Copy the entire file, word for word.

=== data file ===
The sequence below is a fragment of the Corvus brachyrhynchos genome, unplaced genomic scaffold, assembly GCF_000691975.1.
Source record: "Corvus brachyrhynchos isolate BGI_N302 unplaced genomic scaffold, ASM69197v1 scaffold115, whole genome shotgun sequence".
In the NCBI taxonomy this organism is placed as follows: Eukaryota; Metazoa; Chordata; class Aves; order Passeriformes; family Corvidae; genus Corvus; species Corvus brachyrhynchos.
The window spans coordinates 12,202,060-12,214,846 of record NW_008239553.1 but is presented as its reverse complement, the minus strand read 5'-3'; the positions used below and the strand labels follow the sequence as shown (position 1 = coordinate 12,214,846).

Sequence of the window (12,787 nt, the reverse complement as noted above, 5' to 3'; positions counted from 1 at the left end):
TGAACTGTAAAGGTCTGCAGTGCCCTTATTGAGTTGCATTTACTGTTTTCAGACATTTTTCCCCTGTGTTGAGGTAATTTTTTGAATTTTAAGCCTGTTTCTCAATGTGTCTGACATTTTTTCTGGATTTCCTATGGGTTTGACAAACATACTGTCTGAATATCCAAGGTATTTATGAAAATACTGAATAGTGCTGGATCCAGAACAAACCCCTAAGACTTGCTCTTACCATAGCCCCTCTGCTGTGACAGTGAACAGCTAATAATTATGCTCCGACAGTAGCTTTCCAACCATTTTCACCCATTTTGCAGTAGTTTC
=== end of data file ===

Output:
The sequence below is a fragment of the Corvus brachyrhynchos genome, unplaced genomic scaffold, assembly GCF_000691975.1.
Source record: "Corvus brachyrhynchos isolate BGI_N302 unplaced genomic scaffold, ASM69197v1 scaffold115, whole genome shotgun sequence".
In the NCBI taxonomy this organism is placed as follows: Eukaryota; Metazoa; Chordata; class Aves; order Passeriformes; family Corvidae; genus Corvus; species Corvus brachyrhynchos.
The window spans coordinates 12,202,060-12,214,846 of record NW_008239553.1 but is presented as its reverse complement, the minus strand read 5'-3'; the positions used below and the strand labels follow the sequence as shown (position 1 = coordinate 12,214,846).

Sequence of the window (12,787 nt, the reverse complement as noted above, 5' to 3'; positions counted from 1 at the left end):
TGAACTGTAAAGGTCTGCAGTGCCCTTATTGAGTTGCATTTACTGTTTTCAGACATTTTTCCCCTGTGTTGAGGTAATTTTTTGAATTTTAAGCCTGTTTCTCAATGTGTCTGACATTTTTTCTGGATTTCCTATGGGTTTGACAAACATACTGTCTGAATATCCAAGGTATTTATGAAAATACTGAATAGTGCTGGATCCAGAACAAACCCCTAAGACTTGCTCTTACCATAGCCCCTCTGCTGTGACAGTGAACAGCTAATAATTATGCTCCGACAGTAGCTTTCCAACCATTTTCACCCATTTTGCAGTAGTTTC